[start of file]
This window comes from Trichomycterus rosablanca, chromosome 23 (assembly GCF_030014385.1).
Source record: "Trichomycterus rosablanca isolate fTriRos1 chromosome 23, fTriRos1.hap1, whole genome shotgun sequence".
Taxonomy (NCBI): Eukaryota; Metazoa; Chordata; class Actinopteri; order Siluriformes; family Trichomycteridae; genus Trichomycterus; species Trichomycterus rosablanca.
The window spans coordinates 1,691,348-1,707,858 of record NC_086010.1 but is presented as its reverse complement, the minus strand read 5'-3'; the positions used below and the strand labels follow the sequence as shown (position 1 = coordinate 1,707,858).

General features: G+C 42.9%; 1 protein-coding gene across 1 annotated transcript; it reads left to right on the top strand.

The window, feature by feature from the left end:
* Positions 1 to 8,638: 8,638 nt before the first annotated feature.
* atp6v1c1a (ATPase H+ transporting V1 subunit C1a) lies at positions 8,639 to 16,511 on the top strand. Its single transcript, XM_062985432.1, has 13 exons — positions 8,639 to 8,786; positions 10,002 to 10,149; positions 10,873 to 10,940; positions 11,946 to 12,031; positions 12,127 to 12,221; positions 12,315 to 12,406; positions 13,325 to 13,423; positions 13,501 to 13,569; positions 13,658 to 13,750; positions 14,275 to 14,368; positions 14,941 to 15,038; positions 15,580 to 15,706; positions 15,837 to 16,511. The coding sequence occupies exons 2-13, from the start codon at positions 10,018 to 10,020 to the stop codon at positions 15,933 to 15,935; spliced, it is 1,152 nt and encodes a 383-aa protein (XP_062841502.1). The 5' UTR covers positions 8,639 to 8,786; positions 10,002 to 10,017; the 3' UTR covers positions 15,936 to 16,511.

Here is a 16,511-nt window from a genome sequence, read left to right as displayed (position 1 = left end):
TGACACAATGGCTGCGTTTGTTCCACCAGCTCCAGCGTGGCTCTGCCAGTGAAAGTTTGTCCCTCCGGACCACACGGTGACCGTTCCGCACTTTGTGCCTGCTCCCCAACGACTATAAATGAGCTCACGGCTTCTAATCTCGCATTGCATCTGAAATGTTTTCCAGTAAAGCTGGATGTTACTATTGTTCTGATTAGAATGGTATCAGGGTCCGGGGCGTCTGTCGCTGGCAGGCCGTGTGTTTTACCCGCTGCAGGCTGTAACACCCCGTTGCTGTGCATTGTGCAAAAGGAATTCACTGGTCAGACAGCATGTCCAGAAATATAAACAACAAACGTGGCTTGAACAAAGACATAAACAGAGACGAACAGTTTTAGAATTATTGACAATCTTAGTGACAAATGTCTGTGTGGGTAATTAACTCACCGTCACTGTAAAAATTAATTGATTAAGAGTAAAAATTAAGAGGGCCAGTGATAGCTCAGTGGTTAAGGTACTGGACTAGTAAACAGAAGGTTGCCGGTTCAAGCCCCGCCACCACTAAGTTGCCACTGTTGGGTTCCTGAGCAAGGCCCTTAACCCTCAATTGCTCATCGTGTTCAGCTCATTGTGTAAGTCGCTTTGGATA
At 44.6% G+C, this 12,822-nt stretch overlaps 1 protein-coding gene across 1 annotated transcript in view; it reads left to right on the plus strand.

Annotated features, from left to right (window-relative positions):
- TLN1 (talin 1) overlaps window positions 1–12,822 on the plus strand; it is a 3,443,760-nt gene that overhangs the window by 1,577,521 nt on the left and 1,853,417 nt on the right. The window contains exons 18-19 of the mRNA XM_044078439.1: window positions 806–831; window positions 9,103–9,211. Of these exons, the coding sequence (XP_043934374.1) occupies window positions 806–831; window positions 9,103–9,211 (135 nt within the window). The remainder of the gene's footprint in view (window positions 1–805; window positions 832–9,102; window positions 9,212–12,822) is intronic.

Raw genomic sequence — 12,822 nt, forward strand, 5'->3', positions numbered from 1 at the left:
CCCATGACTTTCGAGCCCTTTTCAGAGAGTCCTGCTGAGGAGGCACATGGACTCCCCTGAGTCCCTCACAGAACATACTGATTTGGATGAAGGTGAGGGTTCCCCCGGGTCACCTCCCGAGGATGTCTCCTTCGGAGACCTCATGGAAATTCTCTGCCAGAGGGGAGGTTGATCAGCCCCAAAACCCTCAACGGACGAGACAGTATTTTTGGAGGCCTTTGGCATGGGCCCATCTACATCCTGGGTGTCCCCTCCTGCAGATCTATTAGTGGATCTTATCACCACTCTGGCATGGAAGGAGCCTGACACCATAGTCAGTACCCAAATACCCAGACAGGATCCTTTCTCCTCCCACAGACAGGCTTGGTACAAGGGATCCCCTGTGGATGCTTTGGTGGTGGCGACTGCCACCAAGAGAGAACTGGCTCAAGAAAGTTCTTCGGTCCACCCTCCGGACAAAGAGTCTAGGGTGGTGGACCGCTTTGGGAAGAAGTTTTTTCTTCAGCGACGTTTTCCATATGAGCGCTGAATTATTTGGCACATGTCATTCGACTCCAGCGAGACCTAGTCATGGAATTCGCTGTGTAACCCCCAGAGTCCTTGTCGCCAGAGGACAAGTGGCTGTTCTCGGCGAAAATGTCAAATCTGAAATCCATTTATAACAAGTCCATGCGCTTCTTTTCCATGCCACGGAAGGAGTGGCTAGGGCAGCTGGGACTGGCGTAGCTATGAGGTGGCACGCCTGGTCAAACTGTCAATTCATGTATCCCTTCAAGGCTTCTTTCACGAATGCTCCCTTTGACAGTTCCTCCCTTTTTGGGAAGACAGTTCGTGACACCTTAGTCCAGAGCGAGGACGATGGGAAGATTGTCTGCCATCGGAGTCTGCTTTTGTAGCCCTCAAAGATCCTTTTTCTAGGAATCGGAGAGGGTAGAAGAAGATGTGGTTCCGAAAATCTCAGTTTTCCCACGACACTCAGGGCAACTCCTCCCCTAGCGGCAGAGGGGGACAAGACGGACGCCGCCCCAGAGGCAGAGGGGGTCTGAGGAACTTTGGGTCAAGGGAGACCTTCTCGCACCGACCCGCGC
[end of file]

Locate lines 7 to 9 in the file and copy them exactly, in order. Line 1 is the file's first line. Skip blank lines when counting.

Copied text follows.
* Positions 1 to 8,638: 8,638 nt before the first annotated feature.
* atp6v1c1a (ATPase H+ transporting V1 subunit C1a) lies at positions 8,639 to 16,511 on the top strand. Its single transcript, XM_062985432.1, has 13 exons — positions 8,639 to 8,786; positions 10,002 to 10,149; positions 10,873 to 10,940; positions 11,946 to 12,031; positions 12,127 to 12,221; positions 12,315 to 12,406; positions 13,325 to 13,423; positions 13,501 to 13,569; positions 13,658 to 13,750; positions 14,275 to 14,368; positions 14,941 to 15,038; positions 15,580 to 15,706; positions 15,837 to 16,511. The coding sequence occupies exons 2-13, from the start codon at positions 10,018 to 10,020 to the stop codon at positions 15,933 to 15,935; spliced, it is 1,152 nt and encodes a 383-aa protein (XP_062841502.1). The 5' UTR covers positions 8,639 to 8,786; positions 10,002 to 10,017; the 3' UTR covers positions 15,936 to 16,511.

Here is a 16,511-nt window from a genome sequence, read left to right as displayed (position 1 = left end):